A CONVERSATION WITH LARS ROSENBOHM

Raum Vollreinigung has existed since October 2016 as a project- and studio space. It's located in Kreuzberg, Berlin and hosts all kinds of artistic works, monthly exhibitions, concerts, workshops, performances and other presentations. The space is run by artists Clemens BehrJulius Dörner and us (44flavours).

For the most recent exhibition we invited our friend, the artist Lars Rosenbohm (b. 1971), that we know from our time studying in Bielefeld. He was teaching in the painting department, and we were already working as a team on big scale paintings, that we printed in the screen print workshop.

We have always been fans of Lars’ work, his approach and the way he sees the world. Please find out more about him, his exhibition here in Berlin and his philosophy of life in our conversation below.

 Photos by 44flavours.

Photos by 44flavours.

Julio (44flavours): Hey Lars, first of all introduce yourself please!

Lars Rosenbohm: Hello Julio, thank you for doing this interview with me. I’m an artist, mainly working in the field of drawing and painting. My studio is located in an old factory building in the center of Bielefeld, a city in NRW, Germany. I also studied here at the University of Applied Science, Department of Design although I am not a designer and chose classes for fine art. After finishing my studies in 2001 I went on developing my artworks, doing exhibitions in Germany (and some other countries) and working together with interesting people on different projects. I really like this way of living – with a lot of new experiences, even if it’s often hard to earn the money you need for life. But it has worked well like this for the past 16 years.

 Photo by 44flavours.

Photo by 44flavours.

Julio: I remember we met during my studies, when you were teaching in the painting department of FH Bielefeld. Even though I never really studied with you, I remember we had quite some interesting conversations and I still like how you opened up my mind. For me your younger spirit in comparison to the other professors was giving me a really good perspective. I felt supported with the idea of trying out different techniques and not to be too careful, but more easy and playful with my own work. I have the impression that, even though your work has some rough and raw sides to it, you were always someone really sensitive depending your personal work.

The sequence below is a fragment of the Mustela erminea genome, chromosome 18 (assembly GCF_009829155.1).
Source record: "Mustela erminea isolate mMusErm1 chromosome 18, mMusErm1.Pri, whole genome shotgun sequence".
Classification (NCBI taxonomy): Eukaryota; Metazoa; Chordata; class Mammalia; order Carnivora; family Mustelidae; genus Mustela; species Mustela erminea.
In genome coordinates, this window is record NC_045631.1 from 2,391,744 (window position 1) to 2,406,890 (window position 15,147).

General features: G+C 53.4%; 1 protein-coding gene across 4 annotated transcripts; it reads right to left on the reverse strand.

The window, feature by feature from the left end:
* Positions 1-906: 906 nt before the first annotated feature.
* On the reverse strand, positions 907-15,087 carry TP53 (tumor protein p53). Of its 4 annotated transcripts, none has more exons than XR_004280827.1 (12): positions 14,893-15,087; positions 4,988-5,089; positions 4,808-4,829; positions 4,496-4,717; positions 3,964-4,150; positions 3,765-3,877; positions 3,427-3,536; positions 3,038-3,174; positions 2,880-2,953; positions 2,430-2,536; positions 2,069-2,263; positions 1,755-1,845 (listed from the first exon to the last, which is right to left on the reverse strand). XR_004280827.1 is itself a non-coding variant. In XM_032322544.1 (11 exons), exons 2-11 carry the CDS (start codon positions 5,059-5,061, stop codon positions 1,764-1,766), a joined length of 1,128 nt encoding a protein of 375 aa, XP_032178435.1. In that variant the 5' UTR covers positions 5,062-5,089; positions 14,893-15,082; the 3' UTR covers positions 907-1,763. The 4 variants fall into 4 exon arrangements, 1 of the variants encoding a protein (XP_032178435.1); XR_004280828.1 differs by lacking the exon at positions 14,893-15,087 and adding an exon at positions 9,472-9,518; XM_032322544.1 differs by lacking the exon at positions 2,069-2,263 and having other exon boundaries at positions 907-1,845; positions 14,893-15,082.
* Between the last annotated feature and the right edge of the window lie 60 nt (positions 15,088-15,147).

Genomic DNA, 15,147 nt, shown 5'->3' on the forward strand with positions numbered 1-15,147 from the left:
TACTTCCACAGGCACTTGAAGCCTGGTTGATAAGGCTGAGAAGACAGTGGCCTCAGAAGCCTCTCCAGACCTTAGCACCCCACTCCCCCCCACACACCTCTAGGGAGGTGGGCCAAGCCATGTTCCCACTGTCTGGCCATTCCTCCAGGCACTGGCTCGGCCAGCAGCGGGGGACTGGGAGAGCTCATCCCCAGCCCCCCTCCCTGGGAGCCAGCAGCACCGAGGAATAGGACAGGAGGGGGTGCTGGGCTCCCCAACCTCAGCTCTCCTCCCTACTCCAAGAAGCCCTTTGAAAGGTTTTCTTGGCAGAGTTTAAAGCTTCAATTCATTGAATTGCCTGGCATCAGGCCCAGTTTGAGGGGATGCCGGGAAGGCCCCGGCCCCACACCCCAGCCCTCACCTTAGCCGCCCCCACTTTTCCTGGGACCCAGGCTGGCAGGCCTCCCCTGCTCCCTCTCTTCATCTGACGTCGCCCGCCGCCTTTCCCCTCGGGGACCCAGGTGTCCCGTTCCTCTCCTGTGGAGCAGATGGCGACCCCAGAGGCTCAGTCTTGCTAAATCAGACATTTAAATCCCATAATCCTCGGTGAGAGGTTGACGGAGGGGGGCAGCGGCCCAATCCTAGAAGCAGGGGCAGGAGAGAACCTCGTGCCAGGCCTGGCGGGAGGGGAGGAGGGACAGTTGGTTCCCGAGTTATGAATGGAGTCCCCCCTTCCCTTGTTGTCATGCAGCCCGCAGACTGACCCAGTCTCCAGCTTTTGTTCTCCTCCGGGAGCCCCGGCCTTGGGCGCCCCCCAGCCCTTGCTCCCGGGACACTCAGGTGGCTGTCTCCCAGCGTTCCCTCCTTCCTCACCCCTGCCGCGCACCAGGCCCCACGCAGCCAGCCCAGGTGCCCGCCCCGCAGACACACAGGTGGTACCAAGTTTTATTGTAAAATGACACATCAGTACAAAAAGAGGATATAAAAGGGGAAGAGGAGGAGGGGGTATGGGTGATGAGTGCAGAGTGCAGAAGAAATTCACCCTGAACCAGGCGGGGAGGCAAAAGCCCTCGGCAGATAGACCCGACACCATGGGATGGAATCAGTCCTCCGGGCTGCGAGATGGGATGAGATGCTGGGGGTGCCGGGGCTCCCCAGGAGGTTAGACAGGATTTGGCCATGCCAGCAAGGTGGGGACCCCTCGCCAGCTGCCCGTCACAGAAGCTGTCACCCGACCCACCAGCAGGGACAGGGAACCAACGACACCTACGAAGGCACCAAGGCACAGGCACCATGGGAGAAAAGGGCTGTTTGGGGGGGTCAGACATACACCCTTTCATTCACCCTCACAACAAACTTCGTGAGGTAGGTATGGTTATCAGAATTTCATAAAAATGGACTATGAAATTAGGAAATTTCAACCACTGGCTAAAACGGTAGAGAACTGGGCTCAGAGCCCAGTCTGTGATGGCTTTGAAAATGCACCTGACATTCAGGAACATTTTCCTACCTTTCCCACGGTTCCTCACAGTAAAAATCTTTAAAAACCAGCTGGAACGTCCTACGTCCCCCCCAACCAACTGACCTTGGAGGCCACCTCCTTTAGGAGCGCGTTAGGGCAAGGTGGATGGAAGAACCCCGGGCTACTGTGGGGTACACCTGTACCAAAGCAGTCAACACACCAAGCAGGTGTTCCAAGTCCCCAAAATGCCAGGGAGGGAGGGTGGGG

While building up your exhibition at Raum Vollreinigung you mentioned, that you wanted to be less careful with your works, and you brought in a suitcase and two big paper rolls. I thought: "Yes, interesting" but I still had the feeling, that you had to repeat it to yourself in order to remind yourself not to be too careful with it. In the end you seem to be a very organised kind of guy. I understand that you are actually trying to be less careful, because you like, that your material has some marks of the time, is that right? Can you explain more about that? From what I understand technically you are painting on paper and then recently you have been cutting these paintings up to collage them into a new body of work?

 Photos by 44flavours.

Photos by 44flavours.

Lars: I really like to hear, that I could give you some support for your work, back then. I remember that Sebastian (the other half of 44flavours, ed.) and you worked in the screen printing workshop at the university, and that I visited you there. At that time, I think it was in 2003 or 2004, I made some very valuable experiences. For instance I met Jan Hoet, director of the documenta 9. I showed him my drawings several times, and he exposed them in a very constructive way. Once he said: "I can see that you have learned a lot about how to make a good drawing, but you are too young to work in that kind of aesthetic way. You have to take a risk!"

How the hell is it possible to go on with my drawings without working in an aesthetic kind of way. A black line on white paper is always aesthetic.